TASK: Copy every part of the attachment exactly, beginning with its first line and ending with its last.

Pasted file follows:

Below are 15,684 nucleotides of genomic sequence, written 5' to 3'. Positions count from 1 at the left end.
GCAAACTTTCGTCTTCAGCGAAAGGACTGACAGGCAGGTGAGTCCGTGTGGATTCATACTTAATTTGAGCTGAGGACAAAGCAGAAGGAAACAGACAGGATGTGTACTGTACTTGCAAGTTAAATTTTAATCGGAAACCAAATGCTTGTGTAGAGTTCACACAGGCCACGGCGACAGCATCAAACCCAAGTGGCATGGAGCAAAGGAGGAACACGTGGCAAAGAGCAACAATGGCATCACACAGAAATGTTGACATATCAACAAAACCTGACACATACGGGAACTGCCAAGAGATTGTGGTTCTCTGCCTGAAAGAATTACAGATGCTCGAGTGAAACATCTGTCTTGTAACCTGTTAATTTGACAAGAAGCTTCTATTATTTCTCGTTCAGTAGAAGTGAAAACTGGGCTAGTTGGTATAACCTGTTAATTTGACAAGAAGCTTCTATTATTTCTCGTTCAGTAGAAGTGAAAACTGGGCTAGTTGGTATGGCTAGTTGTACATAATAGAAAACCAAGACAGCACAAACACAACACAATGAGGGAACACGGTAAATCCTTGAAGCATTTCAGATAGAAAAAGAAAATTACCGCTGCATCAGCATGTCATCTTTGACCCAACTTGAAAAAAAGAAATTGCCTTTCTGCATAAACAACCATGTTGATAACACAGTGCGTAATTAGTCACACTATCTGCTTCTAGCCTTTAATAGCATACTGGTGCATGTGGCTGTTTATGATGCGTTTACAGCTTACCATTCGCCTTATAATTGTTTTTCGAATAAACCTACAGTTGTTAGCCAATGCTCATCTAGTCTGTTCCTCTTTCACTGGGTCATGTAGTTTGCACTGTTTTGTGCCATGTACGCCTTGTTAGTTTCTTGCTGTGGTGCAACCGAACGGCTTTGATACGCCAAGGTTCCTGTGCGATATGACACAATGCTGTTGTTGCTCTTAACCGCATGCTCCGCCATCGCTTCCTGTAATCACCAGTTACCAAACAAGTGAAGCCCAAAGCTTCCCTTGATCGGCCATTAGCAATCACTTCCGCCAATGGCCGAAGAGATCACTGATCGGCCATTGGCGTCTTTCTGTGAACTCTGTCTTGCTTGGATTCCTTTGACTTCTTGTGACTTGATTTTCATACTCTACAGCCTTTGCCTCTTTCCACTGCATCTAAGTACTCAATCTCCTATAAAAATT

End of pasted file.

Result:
Below are 15,684 nucleotides of genomic sequence, written 5' to 3'. Positions count from 1 at the left end.
GCAAACTTTCGTCTTCAGCGAAAGGACTGACAGGCAGGTGAGTCCGTGTGGATTCATACTTAATTTGAGCTGAGGACAAAGCAGAAGGAAACAGACAGGATGTGTACTGTACTTGCAAGTTAAATTTTAATCGGAAACCAAATGCTTGTGTAGAGTTCACACAGGCCACGGCGACAGCATCAAACCCAAGTGGCATGGAGCAAAGGAGGAACACGTGGCAAAGAGCAACAATGGCATCACACAGAAATGTTGACATATCAACAAAACCTGACACATACGGGAACTGCCAAGAGATTGTGGTTCTCTGCCTGAAAGAATTACAGATGCTCGAGTGAAACATCTGTCTTGTAACCTGTTAATTTGACAAGAAGCTTCTATTATTTCTCGTTCAGTAGAAGTGAAAACTGGGCTAGTTGGTATAACCTGTTAATTTGACAAGAAGCTTCTATTATTTCTCGTTCAGTAGAAGTGAAAACTGGGCTAGTTGGTATGGCTAGTTGTACATAATAGAAAACCAAGACAGCACAAACACAACACAATGAGGGAACACGGTAAATCCTTGAAGCATTTCAGATAGAAAAAGAAAATTACCGCTGCATCAGCATGTCATCTTTGACCCAACTTGAAAAAAAGAAATTGCCTTTCTGCATAAACAACCATGTTGATAACACAGTGCGTAATTAGTCACACTATCTGCTTCTAGCCTTTAATAGCATACTGGTGCATGTGGCTGTTTATGATGCGTTTACAGCTTACCATTCGCCTTATAATTGTTTTTCGAATAAACCTACAGTTGTTAGCCAATGCTCATCTAGTCTGTTCCTCTTTCACTGGGTCATGTAGTTTGCACTGTTTTGTGCCATGTACGCCTTGTTAGTTTCTTGCTGTGGTGCAACCGAACGGCTTTGATACGCCAAGGTTCCTGTGCGATATGACACAATGCTGTTGTTGCTCTTAACCGCATGCTCCGCCATCGCTTCCTGTAATCACCAGTTACCAAACAAGTGAAGCCCAAAGCTTCCCTTGATCGGCCATTAGCAATCACTTCCGCCAATGGCCGAAGAGATCACTGATCGGCCATTGGCGTCTTTCTGTGAACTCTGTCTTGCTTGGATTCCTTTGACTTCTTGTGACTTGATTTTCATACTCTACAGCCTTTGCCTCTTTCCACTGCATCTAAGTACTCAATCTCCTATAAAAATT